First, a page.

TheGrill 2016: Bundling Is Going Nowhere, TV Execs Say

“It’s an interesting thing to not have $6 billion to spend on programming,” BBC America’s Sarah Barnett quips about competing with Netflix

The TV landscape may be changing, but bundling is not going anywhere, three top television executives agreed.

Appearing on a panel Tuesday at the 2016 edition of TheGrill, TheWrap’s annual entertainment and media conference at the Montage Beverly Hills, FX boss John Landgraf, BBC America president Sarah Barnett and Showtime CEO David Nevins discussed the changing landscape of their businesses and whether TV could be heading toward a purely a la carte model, wherein consumers buy channels and content individually rather than through cable-company bundles.

Nevins was the first to disagree with that notion.

“People want the breadth of programming,” Nevins told TheWrap’s TV Editor Scott Collins. “A lot of the same people who want ‘Ray Donovan’ also want a show that John gives them, also want a show that Sarah gives them. I think the vast majority of bundling is useful to consumers. They don’t want what they don’t want, but they also don’t want only a very narrow slice of the pie.”

“We’re in this fascinating place, we really don’t know how the organization of TV is going to shake out over the next few years,” said Barnett. “I think a la carte seems unlikely.”

Landgraf, who famously coined the term “Peak TV” about the overflowing amount of content available across TV platforms right now, also sees relative stability in terms of distribution models in the near future.

He cited a mere two percent decline in big-bundle subscriptions year over year and the fact that the big-bundle model caters to the needs of families and larger groups of people.

“What you see is a relative state of stasis,” he said. “It could change, but it’s not surprising to me, having seen the research on who the actual people are who aren’t bundling. It’s pretty logical, it’s kind of who you think it is.”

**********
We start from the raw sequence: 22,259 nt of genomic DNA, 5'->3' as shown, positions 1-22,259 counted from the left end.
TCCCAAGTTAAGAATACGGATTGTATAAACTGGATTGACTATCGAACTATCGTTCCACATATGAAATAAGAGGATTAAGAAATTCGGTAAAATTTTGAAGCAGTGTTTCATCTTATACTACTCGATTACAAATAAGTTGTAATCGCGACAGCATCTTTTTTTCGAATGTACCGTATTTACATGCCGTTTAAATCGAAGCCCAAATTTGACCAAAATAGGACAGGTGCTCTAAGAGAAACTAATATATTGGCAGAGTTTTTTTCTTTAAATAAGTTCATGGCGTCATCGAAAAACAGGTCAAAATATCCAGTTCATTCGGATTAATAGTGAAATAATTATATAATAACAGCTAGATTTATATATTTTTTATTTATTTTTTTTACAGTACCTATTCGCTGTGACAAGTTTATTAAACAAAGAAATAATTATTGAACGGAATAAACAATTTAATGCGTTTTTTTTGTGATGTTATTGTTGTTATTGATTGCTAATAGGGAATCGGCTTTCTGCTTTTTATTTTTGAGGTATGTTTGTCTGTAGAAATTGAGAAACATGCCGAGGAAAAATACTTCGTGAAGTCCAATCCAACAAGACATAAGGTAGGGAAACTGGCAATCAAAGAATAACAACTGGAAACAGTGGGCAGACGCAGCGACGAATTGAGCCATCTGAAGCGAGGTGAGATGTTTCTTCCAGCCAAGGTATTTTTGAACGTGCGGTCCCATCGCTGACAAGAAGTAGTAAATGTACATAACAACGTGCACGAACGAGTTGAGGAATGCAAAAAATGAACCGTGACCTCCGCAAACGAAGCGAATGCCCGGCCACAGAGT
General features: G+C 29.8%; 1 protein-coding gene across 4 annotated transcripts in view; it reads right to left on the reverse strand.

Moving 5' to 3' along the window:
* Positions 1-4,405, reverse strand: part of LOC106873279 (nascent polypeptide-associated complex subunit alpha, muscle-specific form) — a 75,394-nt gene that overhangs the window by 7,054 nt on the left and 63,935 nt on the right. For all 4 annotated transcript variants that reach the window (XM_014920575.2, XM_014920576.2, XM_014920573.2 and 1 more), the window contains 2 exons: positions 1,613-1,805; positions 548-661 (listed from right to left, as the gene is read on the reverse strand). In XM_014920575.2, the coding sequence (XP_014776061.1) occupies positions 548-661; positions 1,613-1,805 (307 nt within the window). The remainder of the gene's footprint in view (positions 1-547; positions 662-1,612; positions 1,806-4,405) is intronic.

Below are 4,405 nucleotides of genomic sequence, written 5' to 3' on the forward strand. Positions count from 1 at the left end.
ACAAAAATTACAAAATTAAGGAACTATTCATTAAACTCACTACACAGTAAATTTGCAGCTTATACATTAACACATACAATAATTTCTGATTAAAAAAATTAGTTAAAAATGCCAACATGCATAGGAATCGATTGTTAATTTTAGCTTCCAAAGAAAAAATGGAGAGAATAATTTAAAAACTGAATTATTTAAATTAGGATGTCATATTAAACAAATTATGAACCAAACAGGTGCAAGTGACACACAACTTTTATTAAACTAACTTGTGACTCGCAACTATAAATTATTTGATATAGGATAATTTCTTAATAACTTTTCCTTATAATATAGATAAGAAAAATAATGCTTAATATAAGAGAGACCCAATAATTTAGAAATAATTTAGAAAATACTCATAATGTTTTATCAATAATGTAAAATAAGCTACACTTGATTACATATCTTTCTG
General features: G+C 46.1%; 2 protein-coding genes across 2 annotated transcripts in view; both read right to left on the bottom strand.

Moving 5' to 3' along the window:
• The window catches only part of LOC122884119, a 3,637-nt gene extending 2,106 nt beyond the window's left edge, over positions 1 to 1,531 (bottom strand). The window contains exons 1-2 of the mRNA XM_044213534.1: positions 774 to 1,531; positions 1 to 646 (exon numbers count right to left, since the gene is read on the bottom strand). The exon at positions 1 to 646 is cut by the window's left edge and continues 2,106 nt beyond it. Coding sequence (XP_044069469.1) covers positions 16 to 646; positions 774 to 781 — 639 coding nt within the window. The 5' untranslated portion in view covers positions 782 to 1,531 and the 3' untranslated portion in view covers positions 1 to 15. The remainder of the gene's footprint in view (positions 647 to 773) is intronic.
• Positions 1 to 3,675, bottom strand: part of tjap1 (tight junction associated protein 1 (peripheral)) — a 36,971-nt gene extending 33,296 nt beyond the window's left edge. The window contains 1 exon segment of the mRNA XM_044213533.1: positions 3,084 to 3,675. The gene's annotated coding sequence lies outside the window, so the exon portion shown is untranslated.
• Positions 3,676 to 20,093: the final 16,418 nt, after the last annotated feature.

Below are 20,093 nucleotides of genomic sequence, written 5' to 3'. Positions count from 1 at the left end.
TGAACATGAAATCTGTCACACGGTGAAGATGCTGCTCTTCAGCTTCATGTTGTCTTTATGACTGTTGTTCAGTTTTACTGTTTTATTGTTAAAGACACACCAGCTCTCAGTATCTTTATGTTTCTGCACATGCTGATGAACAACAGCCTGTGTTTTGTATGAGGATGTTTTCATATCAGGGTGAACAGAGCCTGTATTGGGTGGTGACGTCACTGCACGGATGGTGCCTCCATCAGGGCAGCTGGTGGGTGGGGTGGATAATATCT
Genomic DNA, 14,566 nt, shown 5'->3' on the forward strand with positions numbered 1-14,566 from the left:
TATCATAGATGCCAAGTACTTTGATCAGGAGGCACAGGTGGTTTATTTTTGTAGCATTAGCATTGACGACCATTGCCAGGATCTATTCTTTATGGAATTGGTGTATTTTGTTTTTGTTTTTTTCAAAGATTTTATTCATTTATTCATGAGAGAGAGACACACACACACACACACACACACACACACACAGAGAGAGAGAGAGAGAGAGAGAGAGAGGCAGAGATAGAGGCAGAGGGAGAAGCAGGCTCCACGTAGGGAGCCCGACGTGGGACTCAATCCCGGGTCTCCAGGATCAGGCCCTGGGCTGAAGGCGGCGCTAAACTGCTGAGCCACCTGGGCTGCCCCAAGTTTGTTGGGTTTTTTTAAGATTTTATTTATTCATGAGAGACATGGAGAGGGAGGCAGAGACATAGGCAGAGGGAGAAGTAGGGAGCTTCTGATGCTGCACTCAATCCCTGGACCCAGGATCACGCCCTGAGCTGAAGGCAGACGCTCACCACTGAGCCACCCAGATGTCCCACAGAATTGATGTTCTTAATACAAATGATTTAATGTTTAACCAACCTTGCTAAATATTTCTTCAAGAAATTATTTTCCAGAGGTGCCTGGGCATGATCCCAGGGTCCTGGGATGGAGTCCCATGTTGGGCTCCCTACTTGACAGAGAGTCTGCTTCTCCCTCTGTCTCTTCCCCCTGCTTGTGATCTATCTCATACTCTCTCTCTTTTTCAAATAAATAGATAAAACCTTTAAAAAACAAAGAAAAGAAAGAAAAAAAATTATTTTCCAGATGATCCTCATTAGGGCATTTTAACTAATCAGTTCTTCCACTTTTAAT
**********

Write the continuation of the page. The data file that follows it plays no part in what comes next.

The panel also took a subtle dig at Netflix, especially Ted Sarandos’ revelation that the company would be spending $6 billion on content this year.

“It’s an interesting thing to not have $6 billion to spend on programming in a year, or anything close to that,” Barnett quipped, praising her sister network SundanceTV’s “Rectify” as an example of a smart choice, and touting her network’s “Orphan Black” and the upcoming “Dirk Gently’s Holistic Detective Agency.”

“It’s about developing [material], who’s talented and where to place the right bets, and not having an infinite sum of money makes you place better bets,” agreed Nevins. “If you spend enough money, you’re going to hit something good once in a while. But also you get paid for batting average.”

Landgraf also disagreed with Netflix’s model of ordering projects straight to series, eschewing the traditional TV development process.

“For me personally, I’m just not very interested in buying a show the way a movie is bought: The entire package is put together and you’re simply the pipeline that buys it and distributes it,” he said. “I’m more interested in having a dialogue with the people who are making [the show]. But I think, for the most part, that wages have gone up for directors, writers, actors — that’s a good thing.”